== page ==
BURLINGTON — A half dozen gun-rights leaders spoke Friday at the University of Vermont’s Ira Allen Chapel to oppose gun control measures being advanced in Montpelier by state lawmakers.
Organizations represented included Gun Owners of Vermont, the Vermont Federation of Sportsmen’s Clubs, the Vermont Traditions Coalition, the Ethan Allen Institute, and more.
UVM freshman Jace Laquerre, who helped organize the rally, introduced the speakers. He started by noting one key figure was not present.
“We invited the governor here tonight, but he did not show up,” Laquerre said, provoking loud boos from the audience.
Gov. Phil Scott in recent weeks has voiced his support for gun-regulation bills S.221, H.422, H.675 and H.876. These bills, respectively, allow police to take guns in a domestic violence situation, allow the removal of guns from “high risk” persons at a judge’s discretion, and reinforce the federal bump stock ban.
Scott told True North on Saturday that he hears the concerns of Second Amendment groups and is making plans to meet with them.
“I’ll be trying to get with them individually, I’m meeting with some groups next week,” he said. “Nothing that I propose infringes on the Second Amendment whatsoever, so I’m still an advocate for the Second Amendment, but I think we can be doing a better job in protecting our kids and our schools.
Scott said that after police helped avert a potential mass shooting in Fair Haven last month “we should learn from that lesson and do things a little bit differently … while protecting our Second Amendment rights.”
Rep. Patrick Brennan, R-Colchester, another speaker at Friday’s event, commented on the actions going on in the Statehouse since a Feb. 14 school shooting in Parkland, Florida, killed 17 students. He cautioned that understandably high emotions following the shooting are getting in the way of a reasoned response.
“They are running on high emotion,” he said. “Everyone was really eager to come back home on Town Meeting and stand in front of folks and say, ‘I did something.’”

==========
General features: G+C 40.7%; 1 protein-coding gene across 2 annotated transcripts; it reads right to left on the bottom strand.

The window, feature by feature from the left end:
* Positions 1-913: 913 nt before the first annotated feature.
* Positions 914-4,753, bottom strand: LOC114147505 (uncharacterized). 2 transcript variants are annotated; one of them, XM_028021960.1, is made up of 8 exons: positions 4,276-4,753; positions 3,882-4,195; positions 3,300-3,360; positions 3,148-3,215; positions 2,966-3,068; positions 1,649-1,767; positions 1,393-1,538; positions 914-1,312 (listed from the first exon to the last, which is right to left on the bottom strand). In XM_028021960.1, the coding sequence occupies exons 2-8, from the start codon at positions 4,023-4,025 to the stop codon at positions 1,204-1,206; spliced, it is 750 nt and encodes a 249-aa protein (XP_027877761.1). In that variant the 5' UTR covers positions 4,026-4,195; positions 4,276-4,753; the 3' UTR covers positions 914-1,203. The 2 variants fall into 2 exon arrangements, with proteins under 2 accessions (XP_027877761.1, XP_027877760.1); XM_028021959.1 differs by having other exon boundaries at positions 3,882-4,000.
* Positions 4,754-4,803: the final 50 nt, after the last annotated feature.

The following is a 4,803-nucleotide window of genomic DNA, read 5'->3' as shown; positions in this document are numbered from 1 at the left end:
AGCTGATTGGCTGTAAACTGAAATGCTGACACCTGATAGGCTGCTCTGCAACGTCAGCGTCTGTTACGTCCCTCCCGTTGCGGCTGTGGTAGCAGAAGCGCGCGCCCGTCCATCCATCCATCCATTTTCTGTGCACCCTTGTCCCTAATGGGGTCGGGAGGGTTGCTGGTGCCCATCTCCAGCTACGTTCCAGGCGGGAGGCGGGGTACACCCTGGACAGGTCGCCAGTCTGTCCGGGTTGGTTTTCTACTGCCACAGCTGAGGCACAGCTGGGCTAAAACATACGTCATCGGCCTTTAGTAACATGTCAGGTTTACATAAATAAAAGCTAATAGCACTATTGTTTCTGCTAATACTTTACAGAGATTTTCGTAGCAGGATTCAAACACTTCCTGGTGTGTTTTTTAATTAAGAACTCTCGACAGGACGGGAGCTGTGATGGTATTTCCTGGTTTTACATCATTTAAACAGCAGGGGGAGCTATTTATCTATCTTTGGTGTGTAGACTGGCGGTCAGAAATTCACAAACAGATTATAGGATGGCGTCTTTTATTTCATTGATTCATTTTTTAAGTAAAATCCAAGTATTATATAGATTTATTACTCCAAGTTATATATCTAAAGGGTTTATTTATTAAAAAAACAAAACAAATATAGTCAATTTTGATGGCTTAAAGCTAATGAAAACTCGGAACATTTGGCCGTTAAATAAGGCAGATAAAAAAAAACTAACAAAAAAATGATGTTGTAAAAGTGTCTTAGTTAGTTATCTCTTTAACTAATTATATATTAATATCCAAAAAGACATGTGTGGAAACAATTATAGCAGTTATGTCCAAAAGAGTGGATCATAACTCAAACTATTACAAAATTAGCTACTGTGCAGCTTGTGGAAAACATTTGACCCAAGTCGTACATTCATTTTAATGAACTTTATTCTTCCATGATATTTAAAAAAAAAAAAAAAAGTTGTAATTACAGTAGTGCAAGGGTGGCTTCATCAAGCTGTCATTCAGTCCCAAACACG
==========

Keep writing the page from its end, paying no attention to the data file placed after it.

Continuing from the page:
He said S.221, which concern persons considered a danger to themselves or society, was originally a good bill that gun owners could get behind. But then it went over to the House Appropriations Committee and got made into something less desirable.
“We also had some good gun owners and gun people voting for it because of overwhelming emotions. And they got to go home and [brag that they did something]. … But I didn’t, and you know what, if I lose the election over this, so be it.”
One UVM student in the audience asked how the speakers could advocate gun freedom when, according to a CNN poll, 70 percent of the nation supports new gun restrictions.
Rep. Janssen Willhoit, R-St. Johnsbury, said he wasn’t sure about the 70 percent figure, but assuming that was true, his loyalty is to the Constitution.
“Let’s say we polled all of Vermont and 70 percent say we want these laws. The fact of the matter is, and I’m thankful for this, we are a constitutional republic. … And I and all our committee members took an oath to the U.S. Constitution and the state constitution, and so I have a duty — even if the people want it — if that’s unconstitutional, I have to protect that Constitution.”
Outside the building, as it snowed, about 20 protesters gathered to hold signs and call for action to curb gun violence. Among them was Eden Harari, a freshman.
“Right now … we are remembering the people who have been lost by gun violence in America, most recently in Parkland,” said UVM freshman Eden Harari. “That’s our message out here — to say we don’t support that what they believe and that we just want to show them that there are a lot of students on campus who don’t support them.”
Rob Roper, president of the Ethan Allen Institute, encouraged gun rights supporters to reach across the divide to gun control proponents.
“We need to be able to keep those people who left … in the room,” Roper said. “We need to be able to have a conversation with them, and we need to broaden the conversation away from just ‘guns are bad [rhetoric].’”
He noted a contradiction that lawmakers, some of whom want to take away guns, have armed protection: “It is the lawmakers who are currently contemplating taking away our Second Amendment rights.”
“Guarded by several armed and trained security guards, they keep themselves very safe with guns but are constantly taking away our rights to defend ourselves,” he said.
“I wonder how many of them would actually show up to work at the Statehouse if one day they said we are going to replace all those armed security guards with signs that say ‘gun free zone.'”